TGV

The TGV (French: TurboTrain à Grande Vitesse and then Train à Grande Vitesse, "high-speed train") is France's intercity high-speed rail service, operated by SNCF. SNCF worked on a high-speed rail network from 1966 to 1974 and presented the project to President Georges Pompidou who approved it. Originally designed as turbotrains to be powered by gas turbines, TGV prototypes evolved into electric trains with the 1973 oil crisis. In 1976 the SNCF ordered 87 high-speed trains from Alstom. Following the inaugural service between Paris and Lyon in 1981 on the LGV Sud-Est (LGV for Ligne à Grande Vitesse; "high-speed line"), the network, centered on Paris, has expanded to connect major cities across France (including Marseille, Lille, Bordeaux, Strasbourg, Rennes and Montpellier) and in neighbouring countries on a combination of high-speed and conventional lines. The TGV network in France carries about 110 million passengers a year.

TGV
TGV Sud-Est (left), the first equipment used on the service and TGV 2N2 (right), the newest equipment used on the service, at Gare de Lyon station, 2019.
Overview
LocaleFrance, with services extending to Belgium, Luxembourg, Germany, Switzerland, Italy, Spain and the Netherlands
Dates of operation1981present
Technical
Track gauge1,435 mm (4 ft 8+12 in) (standard gauge)
Other
WebsiteTGV on sncf.com
TGV network
High-speed lines in France

The high-speed tracks, maintained by SNCF Réseau, are subject to heavy regulation. Confronted with the fact that train drivers would not be able to see signals along the track-side when trains reach full speed, engineers developed the TVM cab-signalling technology, which would later be exported worldwide. It allows for a train engaging in an emergency braking to request within seconds all following trains to reduce their speed; if a driver does not react within 1.5 km (0.93 mi), the system overrides the controls and reduces the train's speed automatically. The TVM safety mechanism enables TGVs using the same line to depart every three minutes.[1][2]

A TGV test train set the world record for the fastest wheeled train, reaching 574.8 km/h (357.2 mph) on 3 April 2007.[3] Conventional TGV services operate up to 320 km/h (200 mph) on the LGV Est, LGV Rhin-Rhône and LGV Méditerranée.[4] In 2007, the world's fastest scheduled rail journey was a start-to-stop average speed of 279.4 km/h (173.6 mph) between the Gare de Champagne-Ardenne and Gare de Lorraine on the LGV Est,[5][6] not surpassed until the 2013 reported average of 283.7 km/h (176.3 mph) express service on the Shijiazhuang to Zhengzhou segment of China's Shijiazhuang–Wuhan high-speed railway.[7]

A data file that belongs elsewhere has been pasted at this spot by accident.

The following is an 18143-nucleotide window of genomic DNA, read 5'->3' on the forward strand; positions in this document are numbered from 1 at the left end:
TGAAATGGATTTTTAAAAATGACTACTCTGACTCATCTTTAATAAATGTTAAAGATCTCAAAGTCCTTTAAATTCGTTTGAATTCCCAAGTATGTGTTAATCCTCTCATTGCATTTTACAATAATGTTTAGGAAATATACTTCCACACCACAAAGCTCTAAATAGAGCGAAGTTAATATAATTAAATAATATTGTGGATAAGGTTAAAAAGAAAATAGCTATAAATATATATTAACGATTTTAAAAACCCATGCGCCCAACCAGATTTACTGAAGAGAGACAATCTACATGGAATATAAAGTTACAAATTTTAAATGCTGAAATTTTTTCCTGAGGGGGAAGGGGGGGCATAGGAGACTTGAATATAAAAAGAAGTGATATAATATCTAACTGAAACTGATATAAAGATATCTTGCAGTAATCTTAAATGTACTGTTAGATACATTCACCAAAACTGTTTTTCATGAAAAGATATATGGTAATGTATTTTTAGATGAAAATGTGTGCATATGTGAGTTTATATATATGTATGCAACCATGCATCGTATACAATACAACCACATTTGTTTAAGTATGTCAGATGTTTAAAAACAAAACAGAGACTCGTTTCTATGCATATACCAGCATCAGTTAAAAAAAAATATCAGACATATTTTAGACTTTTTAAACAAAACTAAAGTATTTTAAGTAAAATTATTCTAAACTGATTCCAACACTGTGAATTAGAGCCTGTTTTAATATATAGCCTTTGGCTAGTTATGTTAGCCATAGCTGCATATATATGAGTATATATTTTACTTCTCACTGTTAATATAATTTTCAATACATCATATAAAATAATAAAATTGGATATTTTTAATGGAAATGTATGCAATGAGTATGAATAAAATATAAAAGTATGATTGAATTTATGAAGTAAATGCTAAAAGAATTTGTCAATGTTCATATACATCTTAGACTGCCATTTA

The TGV was conceived at the same period as other technological projects sponsored by the Government of France, including the Ariane 1 rocket and Concorde supersonic airliner; those funding programmes were known as champion national policies (literal translation: national champion). The commercial success of the first high-speed line led to a rapid development of services to the south (LGV Rhône-Alpes, LGV Méditerranée, LGV Nîmes–Montpellier), west (LGV Atlantique, LGV Bretagne-Pays de la Loire, LGV Sud Europe Atlantique), north (LGV Nord, LGV Interconnexion Est) and east (LGV Rhin-Rhône, LGV Est). Neighbouring countries Italy, Spain and Germany developed their own high-speed rail services.[citation needed]

The TGV system itself extends to neighbouring countries, either directly (Italy, Spain, Belgium, Luxembourg and Germany) or through TGV-derivative networks linking France to Switzerland (Lyria), to Belgium, Germany and the Netherlands (Thalys), as well as to the United Kingdom (Eurostar). Several future lines are planned, including extensions within France and to surrounding countries. Cities such as Tours and Le Mans have become part of a "TGV commuter belt" around Paris; the TGV also serves Charles de Gaulle Airport and Lyon–Saint-Exupéry Airport. A visitor attraction in itself, it stops at Disneyland Paris and in tourist cities such as Avignon and Aix-en-Provence as well. Brest, Chambéry, Nice, Toulouse and Biarritz are reachable by TGVs running on a mix of LGVs and modernised lines. In 2007, SNCF generated profits of €1.1 billion (approximately US$1.75 billion, £875 million) driven largely by higher margins on the TGV network.[8][9]